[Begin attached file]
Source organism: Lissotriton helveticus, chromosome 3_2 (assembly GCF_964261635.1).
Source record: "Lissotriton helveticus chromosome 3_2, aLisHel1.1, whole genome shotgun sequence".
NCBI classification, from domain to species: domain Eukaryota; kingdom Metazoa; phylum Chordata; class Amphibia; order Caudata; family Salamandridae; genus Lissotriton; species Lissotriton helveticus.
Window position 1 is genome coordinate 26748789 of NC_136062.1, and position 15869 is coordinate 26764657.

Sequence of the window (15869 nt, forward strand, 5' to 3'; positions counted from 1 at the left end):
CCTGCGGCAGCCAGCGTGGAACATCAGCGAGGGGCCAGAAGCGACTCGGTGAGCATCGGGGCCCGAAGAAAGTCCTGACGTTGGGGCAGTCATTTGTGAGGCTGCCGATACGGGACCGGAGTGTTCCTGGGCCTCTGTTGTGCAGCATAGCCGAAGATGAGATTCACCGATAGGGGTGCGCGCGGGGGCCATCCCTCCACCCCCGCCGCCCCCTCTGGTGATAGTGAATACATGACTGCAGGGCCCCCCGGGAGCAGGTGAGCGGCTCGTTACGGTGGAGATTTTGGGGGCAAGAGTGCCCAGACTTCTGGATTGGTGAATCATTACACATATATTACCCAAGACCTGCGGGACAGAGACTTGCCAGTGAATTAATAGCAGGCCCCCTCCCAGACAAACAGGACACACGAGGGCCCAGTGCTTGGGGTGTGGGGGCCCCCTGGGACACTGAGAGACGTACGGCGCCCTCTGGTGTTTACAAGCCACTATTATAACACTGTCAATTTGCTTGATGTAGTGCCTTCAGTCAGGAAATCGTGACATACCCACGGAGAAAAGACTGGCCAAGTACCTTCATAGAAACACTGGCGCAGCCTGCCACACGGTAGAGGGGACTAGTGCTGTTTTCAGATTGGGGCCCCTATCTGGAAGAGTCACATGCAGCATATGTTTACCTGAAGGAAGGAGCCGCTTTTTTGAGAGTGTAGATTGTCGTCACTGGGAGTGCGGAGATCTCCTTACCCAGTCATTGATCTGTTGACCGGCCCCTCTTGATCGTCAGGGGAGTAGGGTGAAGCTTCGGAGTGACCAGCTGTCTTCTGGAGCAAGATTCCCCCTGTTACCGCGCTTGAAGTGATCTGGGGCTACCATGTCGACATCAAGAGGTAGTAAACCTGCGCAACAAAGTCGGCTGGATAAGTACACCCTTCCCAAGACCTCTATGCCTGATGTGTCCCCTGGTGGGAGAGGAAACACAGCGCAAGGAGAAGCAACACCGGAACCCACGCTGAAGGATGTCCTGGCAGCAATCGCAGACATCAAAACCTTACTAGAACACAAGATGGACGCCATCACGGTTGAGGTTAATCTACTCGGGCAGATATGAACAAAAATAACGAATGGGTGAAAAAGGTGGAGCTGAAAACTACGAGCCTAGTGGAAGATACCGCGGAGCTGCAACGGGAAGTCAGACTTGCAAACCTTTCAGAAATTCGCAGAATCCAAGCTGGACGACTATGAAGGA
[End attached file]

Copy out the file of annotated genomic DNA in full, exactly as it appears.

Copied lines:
Source organism: Lissotriton helveticus, chromosome 3_2 (assembly GCF_964261635.1).
Source record: "Lissotriton helveticus chromosome 3_2, aLisHel1.1, whole genome shotgun sequence".
NCBI classification, from domain to species: domain Eukaryota; kingdom Metazoa; phylum Chordata; class Amphibia; order Caudata; family Salamandridae; genus Lissotriton; species Lissotriton helveticus.
Window position 1 is genome coordinate 26748789 of NC_136062.1, and position 15869 is coordinate 26764657.

Sequence of the window (15869 nt, forward strand, 5' to 3'; positions counted from 1 at the left end):
CCTGCGGCAGCCAGCGTGGAACATCAGCGAGGGGCCAGAAGCGACTCGGTGAGCATCGGGGCCCGAAGAAAGTCCTGACGTTGGGGCAGTCATTTGTGAGGCTGCCGATACGGGACCGGAGTGTTCCTGGGCCTCTGTTGTGCAGCATAGCCGAAGATGAGATTCACCGATAGGGGTGCGCGCGGGGGCCATCCCTCCACCCCCGCCGCCCCCTCTGGTGATAGTGAATACATGACTGCAGGGCCCCCCGGGAGCAGGTGAGCGGCTCGTTACGGTGGAGATTTTGGGGGCAAGAGTGCCCAGACTTCTGGATTGGTGAATCATTACACATATATTACCCAAGACCTGCGGGACAGAGACTTGCCAGTGAATTAATAGCAGGCCCCCTCCCAGACAAACAGGACACACGAGGGCCCAGTGCTTGGGGTGTGGGGGCCCCCTGGGACACTGAGAGACGTACGGCGCCCTCTGGTGTTTACAAGCCACTATTATAACACTGTCAATTTGCTTGATGTAGTGCCTTCAGTCAGGAAATCGTGACATACCCACGGAGAAAAGACTGGCCAAGTACCTTCATAGAAACACTGGCGCAGCCTGCCACACGGTAGAGGGGACTAGTGCTGTTTTCAGATTGGGGCCCCTATCTGGAAGAGTCACATGCAGCATATGTTTACCTGAAGGAAGGAGCCGCTTTTTTGAGAGTGTAGATTGTCGTCACTGGGAGTGCGGAGATCTCCTTACCCAGTCATTGATCTGTTGACCGGCCCCTCTTGATCGTCAGGGGAGTAGGGTGAAGCTTCGGAGTGACCAGCTGTCTTCTGGAGCAAGATTCCCCCTGTTACCGCGCTTGAAGTGATCTGGGGCTACCATGTCGACATCAAGAGGTAGTAAACCTGCGCAACAAAGTCGGCTGGATAAGTACACCCTTCCCAAGACCTCTATGCCTGATGTGTCCCCTGGTGGGAGAGGAAACACAGCGCAAGGAGAAGCAACACCGGAACCCACGCTGAAGGATGTCCTGGCAGCAATCGCAGACATCAAAACCTTACTAGAACACAAGATGGACGCCATCACGGTTGAGGTTAATCTACTCGGGCAGATATGAACAAAAATAACGAATGGGTGAAAAAGGTGGAGCTGAAAACTACGAGCCTAGTGGAAGATACCGCGGAGCTGCAACGGGAAGTCAGACTTGCAAACCTTTCAGAAATTCGCAGAATCCAAGCTGGACGACTATGAAGGA